The phrase “white as snow” is used 3 times in the New Testament—meaning light, bright, brilliant from whiteness, the (dazzling) white of the garments of angels, and of those exalted to the splendor of the heavenly state, shining or white garments worn on festive or state occasions, and of white garments as the sign of innocence and purity.  The word “snow” or “white as snow” is used 21 times in the Old Testament. It is interesting to discover that the Old Testament phrase is used as one Hebrew word.


“He giveth snow like wool: he scattereth the hoarfrost like ashes. He casteth forth his ice like morsels: who can stand before his cold? He sendeth out his word, and melteth them: he causeth his wind to blow, and the waters flow” (Psa. 147: 16-18).  The book of Job also gives us insight into another facet of God’s working with our weather when he says, “Hast thou entered into the treasures of the snow? or hast thou seen the treasures of the hail, Which I have reserved against the time of trouble, against the day of battle and war?” (Job 38:22). Another time Job states, “If I wash myself with snow water, and make my hands never so clean…” (Job 9:30), which carries the connotation of purity as do Psalm 51:7, Isaiah 1:18 and Lamentations 4:7.


The book of Daniel uses this phrase another way. “I beheld till the thrones were cast down, and the Ancient of Days did sit, whose garment was white as snow, and the hair of his head like the pure wool: his throne was like the fiery flame, and his wheels as burning fire” (Dan. 7:9). In this wonderful vision of the everlasting God on His fiery throne of judgment, we find the fascinating phrase “white as snow.” Here the symbol of holiness, pure white, finds its clearest natural expression in the beautiful snow, when it has newly covered the ground.


Twice the phrase “white as snow” is used to describe the cleansing of a guilty sinner. David, after confessing his own sin, prayed: “Have mercy upon me, O God. . . . Wash me throughly from mine iniquity, and cleanse me from my sin. . . . wash me, and I shall be whiter than snow” (Psa. 51:1-2, 7). Then, God promises through His prophet: “Come now, and let us reason together, . . . though your sins be as scarlet, they shall be as white as snow” (Isa. 1:18). The cleansing blood of Christ, the Lamb of God, is the only sacrifice that can turn the guilt of our scarlet sins to snowy white.


When Christ ascended the Mount of Transfiguration, “…his raiment became shining, exceeding white as snow” (Mark 9:3), which confirmed to the three disciples that He was the Son of God, even as the voice from heaven had said (Matt. 17:5). At the empty tomb following His resurrection, “the angel of the Lord” also had “raiment white as snow” (Matt. 28:3). Finally, when John saw Christ in His glorified body, he testified that “his head and his hairs were white like wool, as white as snow” (Rev. 1:14).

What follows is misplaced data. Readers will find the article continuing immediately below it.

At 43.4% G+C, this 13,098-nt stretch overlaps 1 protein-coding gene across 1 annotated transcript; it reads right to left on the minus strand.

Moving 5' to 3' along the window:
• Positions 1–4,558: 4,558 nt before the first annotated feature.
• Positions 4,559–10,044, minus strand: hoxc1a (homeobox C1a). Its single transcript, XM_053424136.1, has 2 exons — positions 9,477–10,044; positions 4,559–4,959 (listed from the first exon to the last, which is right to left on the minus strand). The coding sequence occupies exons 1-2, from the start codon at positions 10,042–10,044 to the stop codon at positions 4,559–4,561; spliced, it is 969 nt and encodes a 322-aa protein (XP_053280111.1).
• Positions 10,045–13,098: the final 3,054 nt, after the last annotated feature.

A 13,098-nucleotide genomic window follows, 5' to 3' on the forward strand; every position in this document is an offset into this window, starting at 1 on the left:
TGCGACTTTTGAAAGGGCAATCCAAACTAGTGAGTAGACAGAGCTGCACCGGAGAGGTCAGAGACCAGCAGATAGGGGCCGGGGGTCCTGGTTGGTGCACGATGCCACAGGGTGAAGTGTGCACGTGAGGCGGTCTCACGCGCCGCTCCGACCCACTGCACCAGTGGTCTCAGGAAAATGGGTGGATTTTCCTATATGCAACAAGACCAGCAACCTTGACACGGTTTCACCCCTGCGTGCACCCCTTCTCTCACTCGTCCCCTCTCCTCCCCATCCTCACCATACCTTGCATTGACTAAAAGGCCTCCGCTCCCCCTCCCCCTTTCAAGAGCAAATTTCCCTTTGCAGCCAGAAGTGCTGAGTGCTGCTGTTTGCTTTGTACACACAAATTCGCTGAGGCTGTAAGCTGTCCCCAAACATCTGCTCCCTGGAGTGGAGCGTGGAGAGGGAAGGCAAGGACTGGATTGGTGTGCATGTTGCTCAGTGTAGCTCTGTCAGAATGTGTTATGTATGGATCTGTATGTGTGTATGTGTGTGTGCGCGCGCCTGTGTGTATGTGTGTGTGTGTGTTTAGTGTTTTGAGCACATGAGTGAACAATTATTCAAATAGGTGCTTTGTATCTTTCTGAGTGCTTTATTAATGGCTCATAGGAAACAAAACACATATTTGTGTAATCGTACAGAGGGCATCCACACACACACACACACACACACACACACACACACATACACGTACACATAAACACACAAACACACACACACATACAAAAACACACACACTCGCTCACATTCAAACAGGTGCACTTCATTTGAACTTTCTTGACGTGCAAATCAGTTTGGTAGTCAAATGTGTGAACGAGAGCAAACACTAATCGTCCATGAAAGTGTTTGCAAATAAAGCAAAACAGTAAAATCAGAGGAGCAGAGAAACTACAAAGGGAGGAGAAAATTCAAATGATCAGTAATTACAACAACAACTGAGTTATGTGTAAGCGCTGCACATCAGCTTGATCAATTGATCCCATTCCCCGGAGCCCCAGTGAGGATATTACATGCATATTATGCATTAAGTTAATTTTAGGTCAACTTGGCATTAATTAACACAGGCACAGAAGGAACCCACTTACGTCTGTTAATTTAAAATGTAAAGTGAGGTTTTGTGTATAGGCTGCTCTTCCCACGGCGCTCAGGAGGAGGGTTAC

It is marvelous that the raiment of the angel of God, the transfigured Christ, and the Ancient of days, as well as the head of Christ in His glory, are all described with the same phrase as the soul of one whose sins are forgiven!

(Pictures from Morgefile.com; text selected and adapted)

9 thoughts on “WHITE AS SNOW

    1. It is awfully hard to explain verses like these to people who live in the tropics. Without the pictures, nothing goes across. I wonder how many things in life we misunderstand because we have no experience with them.


  1. I love this post, Beth! Here at the Canadian 53rd parallel north, we spend pretty well half our year surrounded by snow. It gets tiresome. But all those verses together is a good reminder that the Bible’s view of snow is of utmost beauty/desire! 🙂 ♥ ❤


    1. My husband was born in Canada, came to the US when he was 19 and loved having warm feet. He used to deliver papers even during the winter when he was 6–too small to carry the bag of papers on his shoulder. He put the strap on his head and the bag of papers bounced on his heels.


  2. It is interesting that “snow” is used as an image so much in the Old and New Testaments because I wonder how much it snows in Israel? This is something that I need to look up! Those photographs with which you illustrated your post are amazing, Beth.


    1. I don’t know how often it snows in Israel, but our family was in Jerusalem in March one year and were miserably cold. We had tiny elongated, cot-width rooms one after the other near the Jaffa Gate, which only provided cold water in basins for baths. We had just come from India and had no coats, and there was snow then.

      Not long ago I read an article from Israel that said there was a snow storm and blizzard that stopped traffic for a while. I understand the cold weather generally begins in October each year and lasts into spring pretty much like the midwest of USA. Try this link to see if it helps: http://blog.bibleplaces.com/2013/12/two-major-snow-storms-in-jerusalem.html

      Liked by 1 person

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